Our #foss project team is *very* motivated to do the right thing, and we need your input and help 🙏
1st question: What's your preferred forge?
@dachary @activitypub I suggest nixing #Gitea because there are already many decent public gitea instances, but not many of the other packages: https://git.sdf.org/humanacollaborator/humanacollabora/src/branch/master/forge_comparison.md
And this mention on #codeberg where @6543 is a Gitea team member: https://codeberg.org/Codeberg/Community/issues/397
@humanetech @cj @dachary @clacke ah, just realized I gave a snap answer w/out knowing what fedeproxy.eu is doing. Some of the work could be done by incorporating this tool: https://github.com/MichaelMure/git-bug Periodically running "git bug bridge pull" would import the bug reports into git. From there, it would just be a matter of using a git command to get the new reports which could then feed Mastodon.
Or does a fedeproxy-user create all the issues / PRs / etc. on the remote server? If that’s the case, isn’t that gonna be confusing if half of the participants in a conversation have the same username and avatar?
@tastytea when forges do not implement federation, a proxy needs a user on every federated forge, indeed. It could either be users that you happen to control because you already have accounts on all of them. Otherwise fedeproxy needs to create an account for this purpose. It would be confusing if multiple users are merged into a single one, you are correct. Fedeproxy will need to create a different account for every federated users. Does that sound sensible to you ?
@dachary I don’t think fedeproxy could create accounts automatically, because of captchas. So I would have to create the account manually. At this point I could just use the remote forge directly. I don’t see the benefit in creating an extra step.
@dachary @tastytea @dachary IMO the most relevant question dachary could ask is what forges are most hated considering the goal is to liberate data. And for that, I put gitlab.com as the most hated & most useless since we must solve a CAPTCHA just to read existing bug reports. #Gitlab.com is the most inaccessible forge of all forges even pretending to be "public". It's the max security prison of all prisons.
@dachary @tastytea Since I can't file bug reports on gitlab.com, I find the corresponding pkg on Debian or Ubuntu bug trackers and file it there-- but then I get complaints because the bug should be reported upstream (where the pkg is jailed in github or gitlab.com). Plz consider solving that problem with fedeproxy.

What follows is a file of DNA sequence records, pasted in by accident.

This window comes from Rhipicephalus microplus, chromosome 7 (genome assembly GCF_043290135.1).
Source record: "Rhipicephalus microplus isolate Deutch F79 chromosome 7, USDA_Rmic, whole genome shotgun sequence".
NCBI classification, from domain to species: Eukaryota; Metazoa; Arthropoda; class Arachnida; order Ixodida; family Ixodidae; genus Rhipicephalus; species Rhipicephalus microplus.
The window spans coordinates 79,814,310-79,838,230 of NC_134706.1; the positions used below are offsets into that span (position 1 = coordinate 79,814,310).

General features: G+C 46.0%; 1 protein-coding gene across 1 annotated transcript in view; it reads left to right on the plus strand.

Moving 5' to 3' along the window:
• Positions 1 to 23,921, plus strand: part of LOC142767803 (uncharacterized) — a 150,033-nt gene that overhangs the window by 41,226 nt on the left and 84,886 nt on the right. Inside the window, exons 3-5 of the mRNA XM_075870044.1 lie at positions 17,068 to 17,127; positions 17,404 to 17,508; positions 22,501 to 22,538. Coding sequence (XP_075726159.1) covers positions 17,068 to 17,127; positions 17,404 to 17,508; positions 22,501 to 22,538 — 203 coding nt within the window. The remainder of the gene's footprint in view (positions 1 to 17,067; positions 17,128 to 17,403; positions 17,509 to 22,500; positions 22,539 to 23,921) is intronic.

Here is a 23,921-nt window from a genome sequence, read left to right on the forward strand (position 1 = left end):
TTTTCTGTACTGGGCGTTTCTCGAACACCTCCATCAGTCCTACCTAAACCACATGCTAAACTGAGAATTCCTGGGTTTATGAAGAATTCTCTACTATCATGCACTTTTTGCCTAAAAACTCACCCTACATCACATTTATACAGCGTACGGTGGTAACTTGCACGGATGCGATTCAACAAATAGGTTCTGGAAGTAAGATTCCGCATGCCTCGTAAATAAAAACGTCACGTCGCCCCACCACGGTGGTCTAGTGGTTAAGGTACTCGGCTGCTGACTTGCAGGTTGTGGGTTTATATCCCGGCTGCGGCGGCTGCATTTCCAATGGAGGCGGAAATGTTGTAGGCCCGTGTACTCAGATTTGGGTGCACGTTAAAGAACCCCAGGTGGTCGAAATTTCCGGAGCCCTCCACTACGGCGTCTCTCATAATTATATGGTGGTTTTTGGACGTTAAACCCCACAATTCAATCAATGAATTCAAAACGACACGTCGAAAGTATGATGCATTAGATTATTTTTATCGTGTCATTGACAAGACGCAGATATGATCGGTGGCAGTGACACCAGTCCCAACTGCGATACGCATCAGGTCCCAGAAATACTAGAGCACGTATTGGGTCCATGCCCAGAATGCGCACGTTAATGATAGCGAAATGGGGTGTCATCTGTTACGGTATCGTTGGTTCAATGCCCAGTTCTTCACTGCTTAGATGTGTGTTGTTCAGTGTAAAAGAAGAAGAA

@dachary @tastytea Note this survey as well: https://infosec.exchange/@bojkotiMalbona/104637098084869887
If this indeed happens, my bet is on Amazon, as an extension to their whole AWS shebang.
@humanetech @resist1984 @dachary @tastytea Yes, it's only a matter of time before Gitlab exits and merges with one of the BigTech companies.
But the planet-brain question is why we always become so dependent on these corporate intermediaries. Are our development tools not deficient if we always have to rely upon sites like Github/lab to collaborate on software?
Also, I don't think returning to mailing list workflows is viable. We need to be doing something better.
@bob @humanetech @resist1984 @tastytea On the bright side there is progress. Twenty years ago (SourceForge / Savannah time) the problem was different: self-hostable forge software was difficult to install and the user experience was not great. Today we can build on quality forge software, establish a federation and free ourselves from centralized services.
I think the benefit comes afterwards, as you don't have to remember to manually track a million remote repositories. Many of which you forget about after a while. You get to collaborate with them from your own forge, or check your #fedeproxy account to get an overview of anything you are interested in, with activity feeds, topic lists, etc. Many cool features are possible. It would be interesting to find a first MVP that offers an exciting first start. There's the challenge.
Github because I like git and for the social aspects and the good documentation and the nice UI
I try to use #SourceHut as much as I can. The stripped-down nature of it is quite refreshing. Things always feel fast and snappy with it.
I mostly use #GitHub for eyeballs now. I hate to admit it, but it's still a very convenient way to collaborate and discover new projects.
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